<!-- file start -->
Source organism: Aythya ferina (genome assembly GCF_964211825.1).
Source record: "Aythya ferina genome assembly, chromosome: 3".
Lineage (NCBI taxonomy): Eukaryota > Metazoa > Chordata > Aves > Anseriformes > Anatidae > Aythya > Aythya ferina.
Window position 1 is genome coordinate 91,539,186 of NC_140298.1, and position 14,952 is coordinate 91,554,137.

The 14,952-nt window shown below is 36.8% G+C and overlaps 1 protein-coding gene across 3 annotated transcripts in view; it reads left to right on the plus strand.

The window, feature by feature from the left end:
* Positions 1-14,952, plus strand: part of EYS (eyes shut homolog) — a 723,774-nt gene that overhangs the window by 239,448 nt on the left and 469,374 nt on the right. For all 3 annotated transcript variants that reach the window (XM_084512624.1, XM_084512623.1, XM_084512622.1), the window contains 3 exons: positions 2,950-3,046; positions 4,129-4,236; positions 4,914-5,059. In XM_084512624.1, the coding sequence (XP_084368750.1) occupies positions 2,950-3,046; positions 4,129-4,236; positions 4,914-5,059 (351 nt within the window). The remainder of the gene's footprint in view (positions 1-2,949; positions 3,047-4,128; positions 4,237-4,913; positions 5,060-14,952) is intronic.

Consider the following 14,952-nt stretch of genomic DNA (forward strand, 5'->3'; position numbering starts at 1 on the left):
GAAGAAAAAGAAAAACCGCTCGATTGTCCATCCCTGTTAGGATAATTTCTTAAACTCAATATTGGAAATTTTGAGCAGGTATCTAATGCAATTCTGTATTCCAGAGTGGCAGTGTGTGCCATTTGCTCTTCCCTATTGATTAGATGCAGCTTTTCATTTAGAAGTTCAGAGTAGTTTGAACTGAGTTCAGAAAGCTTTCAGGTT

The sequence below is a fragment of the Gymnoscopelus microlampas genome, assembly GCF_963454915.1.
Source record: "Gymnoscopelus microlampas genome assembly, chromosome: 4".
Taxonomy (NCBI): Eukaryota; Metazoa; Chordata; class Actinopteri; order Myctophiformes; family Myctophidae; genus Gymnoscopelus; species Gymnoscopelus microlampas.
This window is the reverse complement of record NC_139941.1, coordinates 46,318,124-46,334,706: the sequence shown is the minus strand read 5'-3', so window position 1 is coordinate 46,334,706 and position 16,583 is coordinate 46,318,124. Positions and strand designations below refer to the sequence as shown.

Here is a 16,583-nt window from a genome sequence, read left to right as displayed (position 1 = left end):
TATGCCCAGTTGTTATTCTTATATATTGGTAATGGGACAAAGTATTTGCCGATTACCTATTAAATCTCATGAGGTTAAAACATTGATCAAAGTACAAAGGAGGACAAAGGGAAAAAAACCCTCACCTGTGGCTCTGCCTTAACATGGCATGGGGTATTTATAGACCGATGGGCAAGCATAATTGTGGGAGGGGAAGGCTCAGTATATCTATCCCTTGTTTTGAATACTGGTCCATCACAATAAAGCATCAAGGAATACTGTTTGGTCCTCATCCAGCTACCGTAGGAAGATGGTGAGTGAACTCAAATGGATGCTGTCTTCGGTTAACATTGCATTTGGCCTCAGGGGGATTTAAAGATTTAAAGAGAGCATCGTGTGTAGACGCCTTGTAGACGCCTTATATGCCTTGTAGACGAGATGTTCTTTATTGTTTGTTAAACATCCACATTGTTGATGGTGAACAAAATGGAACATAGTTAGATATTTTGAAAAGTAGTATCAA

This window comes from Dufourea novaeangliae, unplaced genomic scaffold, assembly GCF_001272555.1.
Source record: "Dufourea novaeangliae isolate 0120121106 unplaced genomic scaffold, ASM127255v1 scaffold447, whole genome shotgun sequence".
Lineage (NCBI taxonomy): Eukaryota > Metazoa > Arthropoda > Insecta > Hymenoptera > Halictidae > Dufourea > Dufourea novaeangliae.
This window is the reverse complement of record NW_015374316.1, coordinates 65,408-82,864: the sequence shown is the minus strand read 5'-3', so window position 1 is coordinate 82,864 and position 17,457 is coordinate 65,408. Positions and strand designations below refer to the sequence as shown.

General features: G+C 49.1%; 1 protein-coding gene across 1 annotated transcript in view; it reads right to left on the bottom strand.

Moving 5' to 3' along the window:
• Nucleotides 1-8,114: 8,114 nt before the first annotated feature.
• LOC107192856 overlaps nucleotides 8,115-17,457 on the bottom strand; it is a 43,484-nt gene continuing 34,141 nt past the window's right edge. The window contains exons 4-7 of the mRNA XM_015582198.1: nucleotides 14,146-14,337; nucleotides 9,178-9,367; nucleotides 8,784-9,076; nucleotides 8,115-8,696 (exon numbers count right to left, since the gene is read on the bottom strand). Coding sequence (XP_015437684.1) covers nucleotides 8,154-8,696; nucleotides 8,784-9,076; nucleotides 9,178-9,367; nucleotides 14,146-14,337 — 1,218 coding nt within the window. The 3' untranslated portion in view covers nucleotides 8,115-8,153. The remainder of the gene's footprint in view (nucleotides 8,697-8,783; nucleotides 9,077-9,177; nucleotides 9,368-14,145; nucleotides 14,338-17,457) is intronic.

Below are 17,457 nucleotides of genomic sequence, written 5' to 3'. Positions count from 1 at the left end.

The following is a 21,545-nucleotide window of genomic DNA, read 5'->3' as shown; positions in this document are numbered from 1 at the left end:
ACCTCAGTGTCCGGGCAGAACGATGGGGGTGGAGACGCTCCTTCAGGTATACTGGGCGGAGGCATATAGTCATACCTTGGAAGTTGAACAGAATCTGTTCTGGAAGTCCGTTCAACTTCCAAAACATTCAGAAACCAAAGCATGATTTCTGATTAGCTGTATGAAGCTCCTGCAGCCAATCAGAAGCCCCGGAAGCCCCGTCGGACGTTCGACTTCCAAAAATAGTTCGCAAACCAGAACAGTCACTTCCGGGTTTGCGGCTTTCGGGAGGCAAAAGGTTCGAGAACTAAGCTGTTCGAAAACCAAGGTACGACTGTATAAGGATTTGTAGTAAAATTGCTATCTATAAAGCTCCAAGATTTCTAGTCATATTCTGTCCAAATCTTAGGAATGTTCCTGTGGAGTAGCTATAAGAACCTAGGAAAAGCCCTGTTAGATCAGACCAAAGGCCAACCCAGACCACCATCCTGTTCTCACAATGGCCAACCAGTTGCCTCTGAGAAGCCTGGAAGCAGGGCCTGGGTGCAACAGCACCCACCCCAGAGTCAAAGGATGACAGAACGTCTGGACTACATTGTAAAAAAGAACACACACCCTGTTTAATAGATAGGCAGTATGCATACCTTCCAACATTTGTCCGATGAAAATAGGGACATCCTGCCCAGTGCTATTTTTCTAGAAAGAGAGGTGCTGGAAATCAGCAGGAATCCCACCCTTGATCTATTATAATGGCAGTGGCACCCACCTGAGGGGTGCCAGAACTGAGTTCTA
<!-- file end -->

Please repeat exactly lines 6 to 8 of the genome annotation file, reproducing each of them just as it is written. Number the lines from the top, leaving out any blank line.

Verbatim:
The window, feature by feature from the left end:
* Positions 1-14,952, plus strand: part of EYS (eyes shut homolog) — a 723,774-nt gene that overhangs the window by 239,448 nt on the left and 469,374 nt on the right. For all 3 annotated transcript variants that reach the window (XM_084512624.1, XM_084512623.1, XM_084512622.1), the window contains 3 exons: positions 2,950-3,046; positions 4,129-4,236; positions 4,914-5,059. In XM_084512624.1, the coding sequence (XP_084368750.1) occupies positions 2,950-3,046; positions 4,129-4,236; positions 4,914-5,059 (351 nt within the window). The remainder of the gene's footprint in view (positions 1-2,949; positions 3,047-4,128; positions 4,237-4,913; positions 5,060-14,952) is intronic.

Consider the following 14,952-nt stretch of genomic DNA (forward strand, 5'->3'; position numbering starts at 1 on the left):